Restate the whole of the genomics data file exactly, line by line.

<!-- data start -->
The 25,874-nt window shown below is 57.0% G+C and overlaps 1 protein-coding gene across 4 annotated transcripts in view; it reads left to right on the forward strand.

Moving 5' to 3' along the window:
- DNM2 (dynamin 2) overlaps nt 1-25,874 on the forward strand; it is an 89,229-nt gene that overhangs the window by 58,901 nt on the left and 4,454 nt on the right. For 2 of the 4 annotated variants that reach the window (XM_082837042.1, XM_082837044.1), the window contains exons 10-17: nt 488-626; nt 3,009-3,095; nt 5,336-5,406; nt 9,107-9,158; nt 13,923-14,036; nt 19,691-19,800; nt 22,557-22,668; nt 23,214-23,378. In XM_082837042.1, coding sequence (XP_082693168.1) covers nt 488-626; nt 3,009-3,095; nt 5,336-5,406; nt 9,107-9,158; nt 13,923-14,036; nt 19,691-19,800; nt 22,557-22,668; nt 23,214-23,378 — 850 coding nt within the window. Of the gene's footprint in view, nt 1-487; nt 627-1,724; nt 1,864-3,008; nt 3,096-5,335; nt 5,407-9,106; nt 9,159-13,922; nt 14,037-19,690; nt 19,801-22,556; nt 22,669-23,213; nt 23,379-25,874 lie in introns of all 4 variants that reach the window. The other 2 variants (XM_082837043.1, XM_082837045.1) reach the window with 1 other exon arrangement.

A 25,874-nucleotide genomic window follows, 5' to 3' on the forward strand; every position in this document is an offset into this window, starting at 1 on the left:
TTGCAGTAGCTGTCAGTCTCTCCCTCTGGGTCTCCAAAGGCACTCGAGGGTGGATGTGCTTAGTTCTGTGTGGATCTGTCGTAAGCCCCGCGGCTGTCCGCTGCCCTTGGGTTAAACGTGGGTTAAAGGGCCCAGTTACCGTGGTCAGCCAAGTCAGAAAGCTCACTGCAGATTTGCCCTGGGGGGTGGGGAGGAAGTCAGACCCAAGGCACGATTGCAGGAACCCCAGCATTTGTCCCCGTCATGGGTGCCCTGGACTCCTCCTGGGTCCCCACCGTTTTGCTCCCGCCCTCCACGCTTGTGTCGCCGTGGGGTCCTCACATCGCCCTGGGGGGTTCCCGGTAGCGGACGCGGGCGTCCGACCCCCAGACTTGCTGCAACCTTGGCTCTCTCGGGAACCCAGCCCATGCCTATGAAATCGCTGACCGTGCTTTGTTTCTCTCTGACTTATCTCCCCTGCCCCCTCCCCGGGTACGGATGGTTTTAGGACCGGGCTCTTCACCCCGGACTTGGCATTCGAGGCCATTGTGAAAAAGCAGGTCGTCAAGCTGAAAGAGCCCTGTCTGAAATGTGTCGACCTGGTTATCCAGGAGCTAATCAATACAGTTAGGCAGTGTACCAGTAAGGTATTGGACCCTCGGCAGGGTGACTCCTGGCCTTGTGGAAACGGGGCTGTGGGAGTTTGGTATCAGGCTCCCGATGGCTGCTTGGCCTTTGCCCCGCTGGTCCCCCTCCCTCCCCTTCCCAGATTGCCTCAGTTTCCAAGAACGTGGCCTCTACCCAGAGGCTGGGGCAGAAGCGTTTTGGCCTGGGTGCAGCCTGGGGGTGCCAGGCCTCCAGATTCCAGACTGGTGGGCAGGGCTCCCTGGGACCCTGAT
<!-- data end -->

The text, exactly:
The 25,874-nt window shown below is 57.0% G+C and overlaps 1 protein-coding gene across 4 annotated transcripts in view; it reads left to right on the forward strand.

Moving 5' to 3' along the window:
- DNM2 (dynamin 2) overlaps nt 1-25,874 on the forward strand; it is an 89,229-nt gene that overhangs the window by 58,901 nt on the left and 4,454 nt on the right. For 2 of the 4 annotated variants that reach the window (XM_082837042.1, XM_082837044.1), the window contains exons 10-17: nt 488-626; nt 3,009-3,095; nt 5,336-5,406; nt 9,107-9,158; nt 13,923-14,036; nt 19,691-19,800; nt 22,557-22,668; nt 23,214-23,378. In XM_082837042.1, coding sequence (XP_082693168.1) covers nt 488-626; nt 3,009-3,095; nt 5,336-5,406; nt 9,107-9,158; nt 13,923-14,036; nt 19,691-19,800; nt 22,557-22,668; nt 23,214-23,378 — 850 coding nt within the window. Of the gene's footprint in view, nt 1-487; nt 627-1,724; nt 1,864-3,008; nt 3,096-5,335; nt 5,407-9,106; nt 9,159-13,922; nt 14,037-19,690; nt 19,801-22,556; nt 22,669-23,213; nt 23,379-25,874 lie in introns of all 4 variants that reach the window. The other 2 variants (XM_082837043.1, XM_082837045.1) reach the window with 1 other exon arrangement.

A 25,874-nucleotide genomic window follows, 5' to 3' on the forward strand; every position in this document is an offset into this window, starting at 1 on the left:
TTGCAGTAGCTGTCAGTCTCTCCCTCTGGGTCTCCAAAGGCACTCGAGGGTGGATGTGCTTAGTTCTGTGTGGATCTGTCGTAAGCCCCGCGGCTGTCCGCTGCCCTTGGGTTAAACGTGGGTTAAAGGGCCCAGTTACCGTGGTCAGCCAAGTCAGAAAGCTCACTGCAGATTTGCCCTGGGGGGTGGGGAGGAAGTCAGACCCAAGGCACGATTGCAGGAACCCCAGCATTTGTCCCCGTCATGGGTGCCCTGGACTCCTCCTGGGTCCCCACCGTTTTGCTCCCGCCCTCCACGCTTGTGTCGCCGTGGGGTCCTCACATCGCCCTGGGGGGTTCCCGGTAGCGGACGCGGGCGTCCGACCCCCAGACTTGCTGCAACCTTGGCTCTCTCGGGAACCCAGCCCATGCCTATGAAATCGCTGACCGTGCTTTGTTTCTCTCTGACTTATCTCCCCTGCCCCCTCCCCGGGTACGGATGGTTTTAGGACCGGGCTCTTCACCCCGGACTTGGCATTCGAGGCCATTGTGAAAAAGCAGGTCGTCAAGCTGAAAGAGCCCTGTCTGAAATGTGTCGACCTGGTTATCCAGGAGCTAATCAATACAGTTAGGCAGTGTACCAGTAAGGTATTGGACCCTCGGCAGGGTGACTCCTGGCCTTGTGGAAACGGGGCTGTGGGAGTTTGGTATCAGGCTCCCGATGGCTGCTTGGCCTTTGCCCCGCTGGTCCCCCTCCCTCCCCTTCCCAGATTGCCTCAGTTTCCAAGAACGTGGCCTCTACCCAGAGGCTGGGGCAGAAGCGTTTTGGCCTGGGTGCAGCCTGGGGGTGCCAGGCCTCCAGATTCCAGACTGGTGGGCAGGGCTCCCTGGGACCCTGAT